by J.S. Kierland
old County Courthouse was almost hidden in the large spreading elms that
circled the square. It was still early, but the two-hour parking along
Cortez Street and the designated spaces at the Courthouse were already
taken. A nondescript white van pulled in, stopped in the middle of the
restricted parking area, and three men staggered out in body chains. The
men were dressed in baggy orange jumpsuits and scuffs and followed a slightly
overweight police officer to a hidden doorway under the stairs that led
to the courtrooms above.
Willy stopped on the front steps to watch the police officer corral the
men dressed in orange. One of them, a heavyset young Indian, glanced up
at him on the stairs, quickly looked away, and followed the other chained
men into the building. The heavyset kid had called him the night before
to ask if he could "do anything about his situation" and Willy
promised him that he would "try."
Willy continued his climb up the Courthouse steps where several people
were waiting to go through the metal detector just inside the door. He
got on line, took out his keys and a whittling knife, dropped them into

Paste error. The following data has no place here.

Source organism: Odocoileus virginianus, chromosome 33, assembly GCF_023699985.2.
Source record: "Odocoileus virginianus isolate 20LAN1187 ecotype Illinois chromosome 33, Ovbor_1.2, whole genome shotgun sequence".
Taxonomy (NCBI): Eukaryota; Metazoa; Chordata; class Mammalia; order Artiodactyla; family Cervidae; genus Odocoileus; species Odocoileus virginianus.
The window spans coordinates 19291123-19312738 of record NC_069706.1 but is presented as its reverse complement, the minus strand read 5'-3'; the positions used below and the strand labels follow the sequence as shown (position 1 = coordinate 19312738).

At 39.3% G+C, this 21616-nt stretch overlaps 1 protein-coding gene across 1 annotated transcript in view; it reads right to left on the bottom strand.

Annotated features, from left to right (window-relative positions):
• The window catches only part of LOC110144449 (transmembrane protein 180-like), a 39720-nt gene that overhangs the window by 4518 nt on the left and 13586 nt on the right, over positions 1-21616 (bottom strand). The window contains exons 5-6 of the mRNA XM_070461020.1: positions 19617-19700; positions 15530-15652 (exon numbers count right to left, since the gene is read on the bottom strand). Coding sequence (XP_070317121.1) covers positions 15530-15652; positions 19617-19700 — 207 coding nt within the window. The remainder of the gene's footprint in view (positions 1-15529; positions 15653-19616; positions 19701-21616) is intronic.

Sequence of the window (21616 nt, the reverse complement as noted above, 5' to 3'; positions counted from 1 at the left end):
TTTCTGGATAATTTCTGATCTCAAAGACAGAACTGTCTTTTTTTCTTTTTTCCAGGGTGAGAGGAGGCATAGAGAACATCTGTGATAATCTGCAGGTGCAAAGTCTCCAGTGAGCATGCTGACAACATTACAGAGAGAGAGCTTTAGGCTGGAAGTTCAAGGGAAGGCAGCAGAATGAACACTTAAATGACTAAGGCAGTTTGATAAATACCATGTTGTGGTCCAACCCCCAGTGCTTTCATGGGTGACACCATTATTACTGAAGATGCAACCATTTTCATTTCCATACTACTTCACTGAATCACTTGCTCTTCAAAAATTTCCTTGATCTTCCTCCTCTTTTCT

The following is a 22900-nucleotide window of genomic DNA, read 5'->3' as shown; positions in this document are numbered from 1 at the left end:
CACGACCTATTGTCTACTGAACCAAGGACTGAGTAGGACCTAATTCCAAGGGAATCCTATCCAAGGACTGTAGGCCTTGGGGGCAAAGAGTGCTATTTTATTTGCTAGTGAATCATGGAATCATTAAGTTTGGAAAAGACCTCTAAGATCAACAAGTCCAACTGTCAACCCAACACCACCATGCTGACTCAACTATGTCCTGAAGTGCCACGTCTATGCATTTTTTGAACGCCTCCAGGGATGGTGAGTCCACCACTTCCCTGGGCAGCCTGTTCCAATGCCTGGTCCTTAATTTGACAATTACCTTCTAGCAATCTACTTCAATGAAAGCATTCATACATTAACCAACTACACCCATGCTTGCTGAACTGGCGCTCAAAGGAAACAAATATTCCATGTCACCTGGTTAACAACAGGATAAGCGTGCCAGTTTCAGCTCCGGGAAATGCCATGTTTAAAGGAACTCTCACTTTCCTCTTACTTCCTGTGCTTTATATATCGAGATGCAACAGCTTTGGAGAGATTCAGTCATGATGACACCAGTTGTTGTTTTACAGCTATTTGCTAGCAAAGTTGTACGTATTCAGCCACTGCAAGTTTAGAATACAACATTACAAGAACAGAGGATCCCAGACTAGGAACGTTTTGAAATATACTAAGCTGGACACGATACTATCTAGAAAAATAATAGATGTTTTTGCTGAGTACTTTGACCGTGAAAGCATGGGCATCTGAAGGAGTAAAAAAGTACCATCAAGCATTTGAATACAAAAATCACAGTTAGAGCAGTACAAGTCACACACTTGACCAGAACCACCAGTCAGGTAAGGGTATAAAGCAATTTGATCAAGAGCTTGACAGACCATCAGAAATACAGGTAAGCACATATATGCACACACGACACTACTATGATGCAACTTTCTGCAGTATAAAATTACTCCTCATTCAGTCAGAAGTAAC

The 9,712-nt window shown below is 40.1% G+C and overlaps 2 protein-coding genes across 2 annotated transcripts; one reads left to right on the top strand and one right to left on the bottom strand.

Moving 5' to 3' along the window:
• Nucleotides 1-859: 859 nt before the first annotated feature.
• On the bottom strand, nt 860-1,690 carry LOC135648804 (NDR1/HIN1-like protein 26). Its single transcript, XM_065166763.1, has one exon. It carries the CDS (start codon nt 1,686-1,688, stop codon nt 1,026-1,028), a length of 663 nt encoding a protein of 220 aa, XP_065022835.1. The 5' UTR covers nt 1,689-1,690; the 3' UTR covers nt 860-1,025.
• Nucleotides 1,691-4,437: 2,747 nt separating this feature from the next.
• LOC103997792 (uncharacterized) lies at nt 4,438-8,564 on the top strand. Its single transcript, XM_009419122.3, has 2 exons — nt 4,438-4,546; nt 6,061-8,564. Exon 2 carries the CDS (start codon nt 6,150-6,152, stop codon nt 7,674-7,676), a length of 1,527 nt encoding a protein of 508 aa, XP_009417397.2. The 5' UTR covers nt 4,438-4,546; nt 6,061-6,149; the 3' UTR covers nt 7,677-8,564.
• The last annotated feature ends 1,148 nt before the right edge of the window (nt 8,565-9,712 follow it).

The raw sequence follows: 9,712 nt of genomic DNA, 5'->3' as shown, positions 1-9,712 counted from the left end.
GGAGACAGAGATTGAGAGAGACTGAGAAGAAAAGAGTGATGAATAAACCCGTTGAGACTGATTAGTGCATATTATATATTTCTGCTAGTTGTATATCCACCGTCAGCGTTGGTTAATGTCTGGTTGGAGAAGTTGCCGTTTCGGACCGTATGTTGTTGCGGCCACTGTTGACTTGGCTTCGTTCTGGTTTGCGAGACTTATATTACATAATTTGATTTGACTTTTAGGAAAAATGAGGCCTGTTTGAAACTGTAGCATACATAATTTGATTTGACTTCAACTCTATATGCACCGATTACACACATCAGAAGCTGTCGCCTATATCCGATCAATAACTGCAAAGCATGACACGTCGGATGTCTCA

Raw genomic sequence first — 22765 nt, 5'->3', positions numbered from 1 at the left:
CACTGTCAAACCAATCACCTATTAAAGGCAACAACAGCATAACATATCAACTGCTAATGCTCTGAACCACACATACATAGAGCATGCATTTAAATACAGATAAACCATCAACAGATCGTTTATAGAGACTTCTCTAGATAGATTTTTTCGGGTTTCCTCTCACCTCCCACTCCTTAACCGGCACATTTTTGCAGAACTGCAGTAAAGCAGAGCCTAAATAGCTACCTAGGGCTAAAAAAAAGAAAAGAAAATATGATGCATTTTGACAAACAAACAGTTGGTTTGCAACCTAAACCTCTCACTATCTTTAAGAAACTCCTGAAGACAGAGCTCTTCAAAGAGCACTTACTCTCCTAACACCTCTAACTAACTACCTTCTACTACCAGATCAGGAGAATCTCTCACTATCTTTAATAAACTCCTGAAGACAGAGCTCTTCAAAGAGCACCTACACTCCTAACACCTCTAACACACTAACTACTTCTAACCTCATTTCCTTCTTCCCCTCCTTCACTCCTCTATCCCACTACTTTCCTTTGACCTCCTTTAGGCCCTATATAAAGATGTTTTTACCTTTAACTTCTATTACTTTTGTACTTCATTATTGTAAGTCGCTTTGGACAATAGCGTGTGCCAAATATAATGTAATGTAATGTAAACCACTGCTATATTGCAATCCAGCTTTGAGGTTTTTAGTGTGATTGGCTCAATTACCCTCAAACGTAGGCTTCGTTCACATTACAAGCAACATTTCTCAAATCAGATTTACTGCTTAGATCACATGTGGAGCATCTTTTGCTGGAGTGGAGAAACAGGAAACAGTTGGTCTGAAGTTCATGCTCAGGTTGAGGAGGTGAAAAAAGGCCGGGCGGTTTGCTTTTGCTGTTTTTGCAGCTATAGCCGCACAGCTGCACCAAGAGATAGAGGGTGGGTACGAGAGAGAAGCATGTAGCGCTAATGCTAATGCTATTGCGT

the little woven basket, and waited his turn. Just ahead, a woman had
set off the alarm and one of the guards took her aside, opened her purse
and began to examine what she had in it.
Willy was waved through, retrieved his keys, and headed down the dark
hall to look for Judge Earl Lester's courtroom. Several people were already
waiting, and when the large doors swung open they all moved in and sat
down. Willy took a seat on the aisle, and watched as the others moved
ahead to fill the benches in front.
The bailiff and clerks came in from a side door and Judge Earl Lester
followed behind them. He was the tall man in the black robe, and he skipped
up the few short steps to his place on the bench. "Aaallll riiiiise,"
came the call and the people rose to watch the judge take his seat and
begin separating his papers into three neat piles before they sat down
again. The bailiff waited for Judge Earl's nod and when it came he signaled
for the three prisoners to be brought in. The guards had taken off the
men's shackles and orange coverings and the prisoners, now dressed in
street clothes, marched to a long table to sit with their lawyers.
Judge Earl shuffled the papers in front of him, looked down at the three
men in question, and glanced up at the spectators. Willy could feel the
man's gaze on him as he called out the name, "Mr. Mayo Stockman."
The young heavyset Indian at the table rose along with his lawyer.